Thursday, July 31, 2008

LIFE IN KAROO COUNTRY…or, remembering an old rhyme

- Elizabeth Storey-Lawson -

Last month, STOEP TALK rightly reminded us that “speed kills” and that we should all make our best efforts to drive more slowly through Prince Albert.

Hardly a single coffee-morning gathering does not wonder and worry at the lorries, bakkies and cars that seem to have little regard for small children, bikers, strollers and the elderly who cross and re-cross our streets. Our pets are in constant danger and speeding vehicles continuously decimate the wildlife that forages in the proximity of the dirt road to my village of Leeu Gamka.

Having lived all my adult life restricted to 35 kph on a tiny island, I was appalled at the speed with which many drive in South Africa. And I am just the sort of person who will stop to assist lumbering mountain tortoises reach the safety of verges.

Once driving in Namibia I came across a very small one who I believed would take too long to cross at his own pace. I stopped, determined to swiftly relocate him. By the time I had turned off the car, unbuckled, and emerged, he was nowhere to be seen and I wondered if in the simmering heat, it had all been a mirage!

Rather, having sensed the only shade for 500km in any direction, the tortoise had hunkered down under the very middle of my car. I truly feared that if I started the car, and drove even at the slowest pace, it might well be caught under my wheels.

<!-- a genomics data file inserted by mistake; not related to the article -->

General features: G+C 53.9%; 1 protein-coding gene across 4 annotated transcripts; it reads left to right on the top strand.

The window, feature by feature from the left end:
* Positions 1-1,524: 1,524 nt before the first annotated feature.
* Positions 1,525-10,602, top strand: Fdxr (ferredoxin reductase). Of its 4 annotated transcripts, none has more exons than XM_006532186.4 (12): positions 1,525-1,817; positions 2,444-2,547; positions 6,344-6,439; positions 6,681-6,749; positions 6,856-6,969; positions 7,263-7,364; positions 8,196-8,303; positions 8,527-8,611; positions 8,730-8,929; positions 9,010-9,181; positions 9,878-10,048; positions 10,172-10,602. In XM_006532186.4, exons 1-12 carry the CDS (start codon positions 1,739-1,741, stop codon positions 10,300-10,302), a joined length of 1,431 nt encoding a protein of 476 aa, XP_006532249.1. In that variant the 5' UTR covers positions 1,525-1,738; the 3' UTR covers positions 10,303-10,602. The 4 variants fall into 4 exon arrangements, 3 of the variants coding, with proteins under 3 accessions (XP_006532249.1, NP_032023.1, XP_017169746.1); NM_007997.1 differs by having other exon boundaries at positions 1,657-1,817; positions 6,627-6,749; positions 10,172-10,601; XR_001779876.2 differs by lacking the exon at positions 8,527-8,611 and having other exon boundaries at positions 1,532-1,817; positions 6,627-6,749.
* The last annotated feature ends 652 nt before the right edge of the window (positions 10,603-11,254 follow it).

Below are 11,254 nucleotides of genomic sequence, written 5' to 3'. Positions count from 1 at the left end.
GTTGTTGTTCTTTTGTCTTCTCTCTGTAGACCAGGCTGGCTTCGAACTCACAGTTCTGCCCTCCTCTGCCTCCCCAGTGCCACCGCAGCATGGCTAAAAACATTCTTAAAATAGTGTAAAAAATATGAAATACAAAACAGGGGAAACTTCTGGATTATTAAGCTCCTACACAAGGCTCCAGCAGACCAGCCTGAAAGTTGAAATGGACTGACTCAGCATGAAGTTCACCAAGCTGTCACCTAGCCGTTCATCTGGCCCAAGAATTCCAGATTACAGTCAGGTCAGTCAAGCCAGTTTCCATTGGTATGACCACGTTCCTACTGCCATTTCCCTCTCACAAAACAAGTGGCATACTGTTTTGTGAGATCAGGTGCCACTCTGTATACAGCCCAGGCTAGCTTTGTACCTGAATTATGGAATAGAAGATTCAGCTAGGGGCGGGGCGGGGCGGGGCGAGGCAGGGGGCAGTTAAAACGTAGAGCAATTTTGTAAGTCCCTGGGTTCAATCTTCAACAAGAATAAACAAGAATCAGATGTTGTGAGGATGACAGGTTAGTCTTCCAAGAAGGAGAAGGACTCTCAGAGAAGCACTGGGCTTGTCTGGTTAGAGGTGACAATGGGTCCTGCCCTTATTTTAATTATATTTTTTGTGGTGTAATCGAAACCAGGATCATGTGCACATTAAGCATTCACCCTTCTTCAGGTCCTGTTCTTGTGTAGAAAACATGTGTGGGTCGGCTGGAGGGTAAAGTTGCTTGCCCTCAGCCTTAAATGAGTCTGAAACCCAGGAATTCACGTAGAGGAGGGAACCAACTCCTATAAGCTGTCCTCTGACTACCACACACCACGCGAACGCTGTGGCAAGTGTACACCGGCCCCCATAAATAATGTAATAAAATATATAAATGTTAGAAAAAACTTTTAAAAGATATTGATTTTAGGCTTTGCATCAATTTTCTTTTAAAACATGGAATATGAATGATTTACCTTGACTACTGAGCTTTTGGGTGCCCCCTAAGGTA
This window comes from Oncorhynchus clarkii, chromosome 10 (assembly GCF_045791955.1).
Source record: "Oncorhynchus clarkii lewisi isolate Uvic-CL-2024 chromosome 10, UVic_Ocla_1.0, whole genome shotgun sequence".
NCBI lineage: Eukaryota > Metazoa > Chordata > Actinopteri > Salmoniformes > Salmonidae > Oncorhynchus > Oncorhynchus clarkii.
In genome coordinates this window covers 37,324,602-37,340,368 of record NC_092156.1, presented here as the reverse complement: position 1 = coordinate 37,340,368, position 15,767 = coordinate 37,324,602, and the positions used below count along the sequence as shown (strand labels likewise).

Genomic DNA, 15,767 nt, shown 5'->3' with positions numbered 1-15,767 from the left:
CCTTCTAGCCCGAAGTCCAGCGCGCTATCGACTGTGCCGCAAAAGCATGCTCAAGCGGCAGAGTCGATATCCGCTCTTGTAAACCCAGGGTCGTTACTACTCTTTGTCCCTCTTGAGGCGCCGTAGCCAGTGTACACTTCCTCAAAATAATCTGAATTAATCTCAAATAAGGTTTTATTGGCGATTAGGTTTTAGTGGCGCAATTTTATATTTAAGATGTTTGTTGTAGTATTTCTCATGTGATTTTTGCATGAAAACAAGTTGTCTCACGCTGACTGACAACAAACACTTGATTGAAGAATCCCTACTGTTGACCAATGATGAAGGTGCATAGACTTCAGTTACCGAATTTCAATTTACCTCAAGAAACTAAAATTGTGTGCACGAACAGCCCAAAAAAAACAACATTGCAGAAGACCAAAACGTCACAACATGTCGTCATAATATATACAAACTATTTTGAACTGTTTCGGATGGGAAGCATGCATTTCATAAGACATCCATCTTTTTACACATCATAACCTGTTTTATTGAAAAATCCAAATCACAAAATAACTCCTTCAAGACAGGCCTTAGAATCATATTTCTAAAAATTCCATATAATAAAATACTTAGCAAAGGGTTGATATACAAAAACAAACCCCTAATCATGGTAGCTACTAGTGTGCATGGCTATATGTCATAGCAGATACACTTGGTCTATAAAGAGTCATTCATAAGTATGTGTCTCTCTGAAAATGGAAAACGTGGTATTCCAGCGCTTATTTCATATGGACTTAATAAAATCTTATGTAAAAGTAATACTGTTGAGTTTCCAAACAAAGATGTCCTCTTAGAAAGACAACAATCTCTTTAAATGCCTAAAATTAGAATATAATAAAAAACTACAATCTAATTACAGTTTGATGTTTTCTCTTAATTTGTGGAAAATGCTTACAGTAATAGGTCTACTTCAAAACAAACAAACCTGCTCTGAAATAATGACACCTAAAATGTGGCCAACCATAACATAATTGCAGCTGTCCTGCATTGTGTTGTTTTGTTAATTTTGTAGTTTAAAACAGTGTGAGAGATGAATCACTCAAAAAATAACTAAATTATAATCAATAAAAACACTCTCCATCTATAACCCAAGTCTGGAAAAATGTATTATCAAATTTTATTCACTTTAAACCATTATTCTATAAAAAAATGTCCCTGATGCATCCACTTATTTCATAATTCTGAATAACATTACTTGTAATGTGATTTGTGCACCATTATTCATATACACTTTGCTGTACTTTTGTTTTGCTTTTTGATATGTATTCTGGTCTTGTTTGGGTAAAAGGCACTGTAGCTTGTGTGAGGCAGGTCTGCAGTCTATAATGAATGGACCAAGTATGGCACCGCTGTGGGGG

Picture me, flat on my stomach on the searing tarmac, poking a long handled ostrich feather duster I had most conveniently bought in Windhoek at a small mound of retracted reptile determined to stay cool!

But the arguments against excessive speed apply to many other considerations. Farmers too suffer the bane of speeding vehicles along dirt roads as the dust raised settles injuriously on fruit trees, gardens and stock alike. I think we all are aware of the risks of the road per se, but few give much thought to a kilo of dirt embedded in a sheep’s fleece.

Karoo Country is rife with dirt roads running through farms. Many of these roads are set amidst spectacular scenery and often in seemingly under- populated areas. The mountain passes attract a myriad of visitors who thrill to the twists and turns, hairpin curves and breathtaking vistas. The roads themselves unfortunately tend to elicit a Le Mans Rally-driver fantasy!

My husband’s friend, I will call him ‘Mr. Fourie”, has a large fruit and stock farm along side the beautiful Montagu Pass. He is, quite reasonably, super sensitive about the horde of seasonal speeders who hog the road and raise just such calamitous clouds of dust.

Returning to his farm from George recently, Farmer Fourie had a terrifying encounter with a massive descending Merc. Forcing him to the very edge of the precipice, and adding unearned insult to near-miss injury as she careened past, the driver screamed through her open window at him: “P-I-G”!

A stream of answering invective rose in his throat, fortunately to be heard only by the rushing wind. Out of breath, his venom spent, he struggled to regain the center road and hold the last arc of the killer curve…only to screech straight into a wall of looming lard. There before him was his prize 600 kilo “Landrace” sow, ecstatically celebrating her escape with a leisurely trot down the Pass.

I am delighted to report that Farmer Fourie’s pig, and his pride, reached home unscathed that afternoon. Throughout the evening, with both a touch of remorse and a large dose of gratitude, he hummed to himself: “Sticks and stones may break my bones, but names will never hurt me!”

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